SAN ANTONIO -- There either will be a grand recovery or a total collapse for the Warriors after this Game 1 epic fail, and nothing in between.
Rise from the collapse of all collapses.
Or remain on the canvas, woozy and confused.
Because the Warriors' 129-127 double-overtime loss to the Spurs on Monday night felt like an entire series, an entire season -- maybe an entire multitude of lifetimes.
"It's not easy," rookie forward Draymond Green said. "But we've got to refocus.
"It's going to be tough, but we're going to try not to let this one carry over to Game 2 (on Wednesday).
"Try to do the things we did well tonight and correct our mistakes."
Emphasize the word: Try.
Who knows if that's possible after this manic merry-go-round, one of the wildest, most unpredictable, most entertaining games in NBA playoff history.
The Warriors played brilliant to get up by 16 with 4:31 to go, threw it away and were tied after regulation, then went down, back up, down, back up, and finally ...
Done, at least for a game, after Manu Ginobili's three-pointer with 1.2 seconds left in double-overtime and Jarrett Jack's missed desperation heave at the buzzer.
Really, it felt like a door shutting, to tell you the truth.
And in the wake of this melodrama, it took a brave or very foolish man to say that the Warriors will bounce back from this, only stronger.
That's what Warriors coach Mark Jackson said -- worn voice, worn eyes, but defiant words.
"They realize what took place tonight -- this was a golden opportunity," Jackson said of his players.
"But with that being said, they feel the same exact way that I feel right now. Some great things happened. We put ourselves in position to win a ballgame.
"We came here to win a game. And we've got Game 2 coming up, and we've seen enough things in tonight's game that tells me that could happen."
You could draw up a hundred things Jackson and the Warriors could've done differently in the final minutes, of course.
On another magical Stephen Curry scoring night (44 points in 58 minutes), Jackson could've put the ball in Curry's hands to finish, not Jack's.
Jackson could've gotten Andrew Bogut back in there earlier during the Spurs' comeback, or could've made sure the three-point line was properly defended.
But really, what Jackson and the Warriors didn't do was simple: They didn't finish what would've been one of the Warriors' greatest victories, and you are judged on that and only that.
They made many more mistakes at the end of their Game 6 victory over Denver, and they still won, and advanced.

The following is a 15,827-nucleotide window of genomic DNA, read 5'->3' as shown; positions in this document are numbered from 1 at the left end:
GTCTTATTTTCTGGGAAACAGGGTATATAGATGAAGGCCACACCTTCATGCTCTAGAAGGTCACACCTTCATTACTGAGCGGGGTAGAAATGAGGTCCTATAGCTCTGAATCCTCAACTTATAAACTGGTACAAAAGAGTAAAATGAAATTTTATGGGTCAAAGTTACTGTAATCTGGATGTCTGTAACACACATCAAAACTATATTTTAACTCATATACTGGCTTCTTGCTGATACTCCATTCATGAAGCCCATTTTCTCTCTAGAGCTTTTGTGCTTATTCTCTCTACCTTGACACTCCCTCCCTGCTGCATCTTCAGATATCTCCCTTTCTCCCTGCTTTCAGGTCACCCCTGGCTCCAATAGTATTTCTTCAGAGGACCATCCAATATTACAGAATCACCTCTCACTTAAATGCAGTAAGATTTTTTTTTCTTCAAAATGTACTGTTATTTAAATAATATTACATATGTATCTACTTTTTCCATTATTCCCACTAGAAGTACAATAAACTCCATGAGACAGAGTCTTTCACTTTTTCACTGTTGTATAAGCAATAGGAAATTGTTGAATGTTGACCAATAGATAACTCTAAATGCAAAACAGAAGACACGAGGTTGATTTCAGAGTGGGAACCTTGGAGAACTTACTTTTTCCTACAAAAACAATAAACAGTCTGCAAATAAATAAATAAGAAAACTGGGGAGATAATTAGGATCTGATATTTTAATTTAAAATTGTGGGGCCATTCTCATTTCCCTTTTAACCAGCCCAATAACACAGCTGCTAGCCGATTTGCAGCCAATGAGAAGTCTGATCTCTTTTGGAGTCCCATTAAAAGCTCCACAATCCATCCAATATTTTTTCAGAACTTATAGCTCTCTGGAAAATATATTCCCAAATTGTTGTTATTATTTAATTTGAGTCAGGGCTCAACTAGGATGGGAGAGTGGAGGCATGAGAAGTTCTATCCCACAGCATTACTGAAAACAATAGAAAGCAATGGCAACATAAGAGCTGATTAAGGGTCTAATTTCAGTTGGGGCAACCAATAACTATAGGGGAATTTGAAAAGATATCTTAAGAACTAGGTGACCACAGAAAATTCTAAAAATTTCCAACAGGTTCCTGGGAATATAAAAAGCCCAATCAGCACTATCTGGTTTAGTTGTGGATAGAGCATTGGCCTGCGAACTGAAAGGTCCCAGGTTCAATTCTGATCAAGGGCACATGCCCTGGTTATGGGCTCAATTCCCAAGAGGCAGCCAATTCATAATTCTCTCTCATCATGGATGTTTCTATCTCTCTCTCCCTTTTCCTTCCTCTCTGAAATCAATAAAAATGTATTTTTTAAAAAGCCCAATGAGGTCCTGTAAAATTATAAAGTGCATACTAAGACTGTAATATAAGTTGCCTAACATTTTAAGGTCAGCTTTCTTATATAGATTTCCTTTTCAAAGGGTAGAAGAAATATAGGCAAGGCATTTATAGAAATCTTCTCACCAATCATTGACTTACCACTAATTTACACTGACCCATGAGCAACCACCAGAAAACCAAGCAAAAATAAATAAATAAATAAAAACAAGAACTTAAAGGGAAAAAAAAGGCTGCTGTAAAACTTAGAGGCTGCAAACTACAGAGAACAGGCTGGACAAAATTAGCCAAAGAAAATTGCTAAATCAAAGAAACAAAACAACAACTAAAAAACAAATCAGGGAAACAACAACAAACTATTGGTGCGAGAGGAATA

On Tuesday in San Antonio, the Warriors delivered the first punch, and the next 100 or so, but then lost their way.
This isn't just a trend, it's now an Achilles' heel.
Mark, shouldn't you win a game when you're up 16 with 4:31 left?
"You should," Jackson said. "But we're not the first team to lose a game like this; we will not be the last team. That doesn't mean we're going to accept it -- we will get better.
"I thought even down the stretch, in the process of losing the lead, we did some things that were good ...
"I like a lot of the things I saw on the floor tonight. It's going to be a great series."
That all will be determined by the next 48 hours -- how the Warriors handle this, and how much resolve is left.
Also: How surely Jackson and the team leaders can guide them back to the emotions that fueled their early lead.
That's the good part that Jackson wanted to emphasize: They clearly outplayed the Spurs for most of this game, after losing 29 consecutive games in San Antonio.
The Warriors were incredible, flat-out incredible, for 44 or so minutes.
Mostly, of course, it was Curry doing the outplaying, but the Warriors now know he can get shots against the Spurs. And make them.
Then when Curry tired, after playing almost every second of the game, the Warriors went awry.
I asked Green what the Warriors proved by getting out to the big lead.
"Steph Curry can shoot," Green said quietly.
There was more to it -- the Warriors played great defense until Klay Thompson fouled out in the last minutes, and their role players mainly were terrific.
Everything was within reach for the Warriors. The Spurs were certainly teetering.
"Really, from the mid-fourth quarter on, we looked like a team who realized we were in the playoffs and it was going to be physical and you've got to compete on every down," Spurs coach Gregg Popovich said.
"Until then I thought they were the more physical team. I thought they executed better. We looked like we were looking for answers, I thought."
Everything was possible for Mark Jackson's team: Everything gutsy, everything wondrous, everything maddening, everything stomach-churning, everything foolish.
You can't do more things than the Warriors did in Game 1, and you wouldn't want to.
Now all they have to do is wipe away the anguish of this loss -- this lifetime of basketball -- and play just as well as they did Tuesday, one more time.
Then they have to play the last four minutes as if it is the most important period in the recent history of the franchise.
Because it will be. As it was Monday, also.